With my eye on a trip to England next year, I am sharing a guest post by lifestyle blogger, Marie Nieves, who gives some practical advice on planning a European adventure.

I am also welcoming other guest posts on the topic, primarily about travel to the United Kingdom and nearby countries. Please send your guest post ideas to: jennifer@jenniferkellandperry.com.

Take it away, Marie!

EuroTrip Planner: When to Go and What to See

 Europe, Source

Having a tour through Europe is always a great idea. However, if you would like to explore Europe, there are a number of things to consider beforehand. First of all, you should know that regardless of how long your trip lasts, it will not be enough to see everything you want. What you need is to make a plan of your trip in a way that you can make the most of the time you have. Doing this is often difficult as you need to be realistic, but at the same time trying to meet all the expectations regarding the trip. I’m here to help you do that!

When?

There are three main traveling seasons in Europe. They are called high, low and shoulder seasons. The first one is from June until August, the second one is November to April, and the Shoulder seasons are April to June, and September to November. Choose the season depending on your preferences since it will have a major effect on your trip. If you can stand the heat, the high season is great for you. However, if you prefer traveling when temperatures are lower, some other seasons may work better in your case.

Packing

Since you’ll be visiting many countries, and therefore changing locations frequently, I advise you not to bring a lot of luggage. This may or may not be possible depending on how long you’re staying, but try to bring only your essentials. You need money, passport, phone, camera and something to wear. Don’t stock up on anything since you’ll be able to buy things along the way.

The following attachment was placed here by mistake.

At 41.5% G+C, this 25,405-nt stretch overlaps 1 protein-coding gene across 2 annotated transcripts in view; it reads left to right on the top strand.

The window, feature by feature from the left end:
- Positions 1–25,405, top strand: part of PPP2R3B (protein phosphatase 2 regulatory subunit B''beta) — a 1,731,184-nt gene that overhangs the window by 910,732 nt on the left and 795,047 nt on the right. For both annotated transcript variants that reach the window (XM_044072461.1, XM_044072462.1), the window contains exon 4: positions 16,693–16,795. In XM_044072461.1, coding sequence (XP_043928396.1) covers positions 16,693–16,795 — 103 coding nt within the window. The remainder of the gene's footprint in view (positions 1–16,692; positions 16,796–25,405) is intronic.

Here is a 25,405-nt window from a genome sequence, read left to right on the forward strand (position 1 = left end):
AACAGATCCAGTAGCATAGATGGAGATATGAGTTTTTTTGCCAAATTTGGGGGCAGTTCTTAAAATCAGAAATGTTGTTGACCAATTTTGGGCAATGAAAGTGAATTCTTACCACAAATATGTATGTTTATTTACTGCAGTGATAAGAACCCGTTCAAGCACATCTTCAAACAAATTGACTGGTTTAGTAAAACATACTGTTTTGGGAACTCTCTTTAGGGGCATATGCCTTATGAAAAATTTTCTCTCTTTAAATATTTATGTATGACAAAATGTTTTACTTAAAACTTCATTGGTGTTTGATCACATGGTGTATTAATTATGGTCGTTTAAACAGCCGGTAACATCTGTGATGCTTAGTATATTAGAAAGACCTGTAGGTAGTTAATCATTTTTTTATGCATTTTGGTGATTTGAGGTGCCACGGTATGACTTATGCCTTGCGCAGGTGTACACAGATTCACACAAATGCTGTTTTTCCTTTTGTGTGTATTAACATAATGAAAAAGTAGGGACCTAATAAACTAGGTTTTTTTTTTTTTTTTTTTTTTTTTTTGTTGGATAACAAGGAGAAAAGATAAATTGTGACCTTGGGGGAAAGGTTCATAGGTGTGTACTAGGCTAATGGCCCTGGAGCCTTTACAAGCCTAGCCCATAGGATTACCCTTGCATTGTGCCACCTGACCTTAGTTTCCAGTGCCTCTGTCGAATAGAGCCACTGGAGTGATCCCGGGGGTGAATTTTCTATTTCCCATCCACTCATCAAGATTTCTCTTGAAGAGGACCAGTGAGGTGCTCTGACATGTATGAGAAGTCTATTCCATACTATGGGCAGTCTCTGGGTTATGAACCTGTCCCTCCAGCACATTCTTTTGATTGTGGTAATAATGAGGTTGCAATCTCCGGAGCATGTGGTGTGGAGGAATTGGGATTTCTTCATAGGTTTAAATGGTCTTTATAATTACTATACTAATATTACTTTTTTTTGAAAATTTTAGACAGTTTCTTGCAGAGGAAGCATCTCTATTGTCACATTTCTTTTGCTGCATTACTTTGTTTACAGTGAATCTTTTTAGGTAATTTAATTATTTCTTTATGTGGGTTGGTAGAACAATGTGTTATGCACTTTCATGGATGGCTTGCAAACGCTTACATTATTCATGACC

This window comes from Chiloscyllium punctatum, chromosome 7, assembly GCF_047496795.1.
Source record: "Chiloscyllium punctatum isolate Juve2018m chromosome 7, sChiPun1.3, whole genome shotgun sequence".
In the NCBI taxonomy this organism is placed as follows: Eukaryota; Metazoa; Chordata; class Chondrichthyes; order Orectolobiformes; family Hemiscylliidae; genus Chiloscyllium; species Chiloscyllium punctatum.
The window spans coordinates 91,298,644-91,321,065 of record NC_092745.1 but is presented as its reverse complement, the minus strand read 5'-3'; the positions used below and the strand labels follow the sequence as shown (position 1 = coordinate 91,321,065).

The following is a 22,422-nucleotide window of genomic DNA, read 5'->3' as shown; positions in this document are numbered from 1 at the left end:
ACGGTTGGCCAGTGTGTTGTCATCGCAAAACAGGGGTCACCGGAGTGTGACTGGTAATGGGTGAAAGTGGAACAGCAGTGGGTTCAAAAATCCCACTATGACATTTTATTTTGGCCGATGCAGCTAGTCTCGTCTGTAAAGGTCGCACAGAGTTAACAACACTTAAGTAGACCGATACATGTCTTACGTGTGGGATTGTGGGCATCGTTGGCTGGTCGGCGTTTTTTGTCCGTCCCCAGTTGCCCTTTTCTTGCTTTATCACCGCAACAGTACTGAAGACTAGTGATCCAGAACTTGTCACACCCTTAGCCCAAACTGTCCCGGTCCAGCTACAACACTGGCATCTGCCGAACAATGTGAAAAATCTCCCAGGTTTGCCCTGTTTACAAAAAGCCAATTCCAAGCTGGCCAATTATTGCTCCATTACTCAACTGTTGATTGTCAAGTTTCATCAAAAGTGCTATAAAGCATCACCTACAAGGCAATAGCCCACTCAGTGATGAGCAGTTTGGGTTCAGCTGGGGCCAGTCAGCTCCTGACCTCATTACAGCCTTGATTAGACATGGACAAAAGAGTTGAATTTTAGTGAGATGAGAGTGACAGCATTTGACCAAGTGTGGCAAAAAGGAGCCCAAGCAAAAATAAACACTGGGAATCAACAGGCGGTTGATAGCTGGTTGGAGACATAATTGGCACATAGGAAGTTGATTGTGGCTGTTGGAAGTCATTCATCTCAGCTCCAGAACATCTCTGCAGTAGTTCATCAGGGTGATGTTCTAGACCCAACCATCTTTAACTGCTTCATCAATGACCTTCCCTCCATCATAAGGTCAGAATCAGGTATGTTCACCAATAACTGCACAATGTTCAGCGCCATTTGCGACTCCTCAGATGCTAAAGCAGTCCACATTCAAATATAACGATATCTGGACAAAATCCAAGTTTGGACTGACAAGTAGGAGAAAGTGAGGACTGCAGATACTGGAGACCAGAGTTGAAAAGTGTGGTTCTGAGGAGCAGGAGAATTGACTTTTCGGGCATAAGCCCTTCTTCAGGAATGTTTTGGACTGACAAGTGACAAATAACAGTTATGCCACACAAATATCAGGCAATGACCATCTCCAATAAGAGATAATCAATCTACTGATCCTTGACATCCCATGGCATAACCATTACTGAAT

Metro, Source

Accommodation

This can be tricky. Perhaps you can choose a country which will be your base and then have excursions from there. For example, you can choose England as a base. If you’d like to stay in a hotel, Tavistock House has great reviews. You can also choose the Oceanic Hotel in Falmouth or the Grasmere Hotel. On the other hand, if you prefer to save a few bucks, there are great offers for shared accommodation in England. One suggestion would be to book a hotel at your primary location in advance and find accommodation for your excursions on the go. Keep track of offers before and during your trip to get the best price for a stay in other countries, as well as to keep your routing options open.

Excursions

Depending on how you structure your trip, you will set the time for exploring England and other countries. It’s all about maximizing your performance during the time given. That is why enticing canal cruises in England are a convenient way to see several different cities such as London, Reading, Windsor and Oxford.  You will surely enjoy cruising along the River Thames and admiring the scenery you pass by. As far as other countries are concerned, the good thing is that it’s really easy to travel by plane from England to any European country. The connections are excellent, so you can go anywhere you want.

River Thames, Source

If this is your first trip to Europe, I recommend sticking with just a few countries. For instance, visit France, Italy and Germany from England. See the capitals and all the main places in these countries. Try the local cuisine, walk down the streets and breathe the air and atmosphere of each city you visit. Give yourself enough time to really experience every country. It’s better to stick with just a few of them rather than try to visit as many as possible and end up confused and exhausted. European trips should be done this way, in stages. Every time you visit, you’ll have a completely different experience!

About the author

Marie Nieves is a lifestyle blogger who loves unusual trips, gadgets and creative ideas. On her travels, she likes to read poetry and prose and to surf the Internet. Her favourite writer is Tracy Chevalier and she always carries one of her books in her bag. Most of her free time at home she spends walking her Labrador Retriever named Max. She is an avid lover of photography who loves to talk about her experiences. You can find Marie on Facebook or follow her on Twitter and Pinterest.